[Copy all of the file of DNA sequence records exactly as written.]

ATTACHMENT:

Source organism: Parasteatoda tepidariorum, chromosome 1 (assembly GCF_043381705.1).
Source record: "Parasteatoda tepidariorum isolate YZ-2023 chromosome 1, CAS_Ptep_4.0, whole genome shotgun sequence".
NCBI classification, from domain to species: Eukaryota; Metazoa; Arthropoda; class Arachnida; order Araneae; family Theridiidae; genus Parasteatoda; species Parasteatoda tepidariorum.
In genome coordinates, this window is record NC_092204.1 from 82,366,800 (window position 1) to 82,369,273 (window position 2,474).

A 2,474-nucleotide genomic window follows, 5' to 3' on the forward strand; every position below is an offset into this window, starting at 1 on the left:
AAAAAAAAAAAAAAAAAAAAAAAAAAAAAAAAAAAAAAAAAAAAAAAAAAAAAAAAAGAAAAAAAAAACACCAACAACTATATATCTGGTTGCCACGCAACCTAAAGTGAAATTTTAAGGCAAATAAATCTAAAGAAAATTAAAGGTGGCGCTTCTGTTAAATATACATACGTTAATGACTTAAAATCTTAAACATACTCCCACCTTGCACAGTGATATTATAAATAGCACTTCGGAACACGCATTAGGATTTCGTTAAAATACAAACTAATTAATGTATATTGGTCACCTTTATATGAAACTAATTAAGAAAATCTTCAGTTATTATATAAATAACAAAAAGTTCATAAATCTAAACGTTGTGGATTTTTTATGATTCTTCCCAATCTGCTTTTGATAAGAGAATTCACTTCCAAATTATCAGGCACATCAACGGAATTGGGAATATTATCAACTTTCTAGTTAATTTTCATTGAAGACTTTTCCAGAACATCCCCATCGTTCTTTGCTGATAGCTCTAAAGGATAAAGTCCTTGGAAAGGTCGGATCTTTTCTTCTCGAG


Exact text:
Source organism: Parasteatoda tepidariorum, chromosome 1 (assembly GCF_043381705.1).
Source record: "Parasteatoda tepidariorum isolate YZ-2023 chromosome 1, CAS_Ptep_4.0, whole genome shotgun sequence".
NCBI classification, from domain to species: Eukaryota; Metazoa; Arthropoda; class Arachnida; order Araneae; family Theridiidae; genus Parasteatoda; species Parasteatoda tepidariorum.
In genome coordinates, this window is record NC_092204.1 from 82,366,800 (window position 1) to 82,369,273 (window position 2,474).

A 2,474-nucleotide genomic window follows, 5' to 3' on the forward strand; every position below is an offset into this window, starting at 1 on the left:
AAAAAAAAAAAAAAAAAAAAAAAAAAAAAAAAAAAAAAAAAAAAAAAAAAAAAAAAAGAAAAAAAAAACACCAACAACTATATATCTGGTTGCCACGCAACCTAAAGTGAAATTTTAAGGCAAATAAATCTAAAGAAAATTAAAGGTGGCGCTTCTGTTAAATATACATACGTTAATGACTTAAAATCTTAAACATACTCCCACCTTGCACAGTGATATTATAAATAGCACTTCGGAACACGCATTAGGATTTCGTTAAAATACAAACTAATTAATGTATATTGGTCACCTTTATATGAAACTAATTAAGAAAATCTTCAGTTATTATATAAATAACAAAAAGTTCATAAATCTAAACGTTGTGGATTTTTTATGATTCTTCCCAATCTGCTTTTGATAAGAGAATTCACTTCCAAATTATCAGGCACATCAACGGAATTGGGAATATTATCAACTTTCTAGTTAATTTTCATTGAAGACTTTTCCAGAACATCCCCATCGTTCTTTGCTGATAGCTCTAAAGGATAAAGTCCTTGGAAAGGTCGGATCTTTTCTTCTCGAG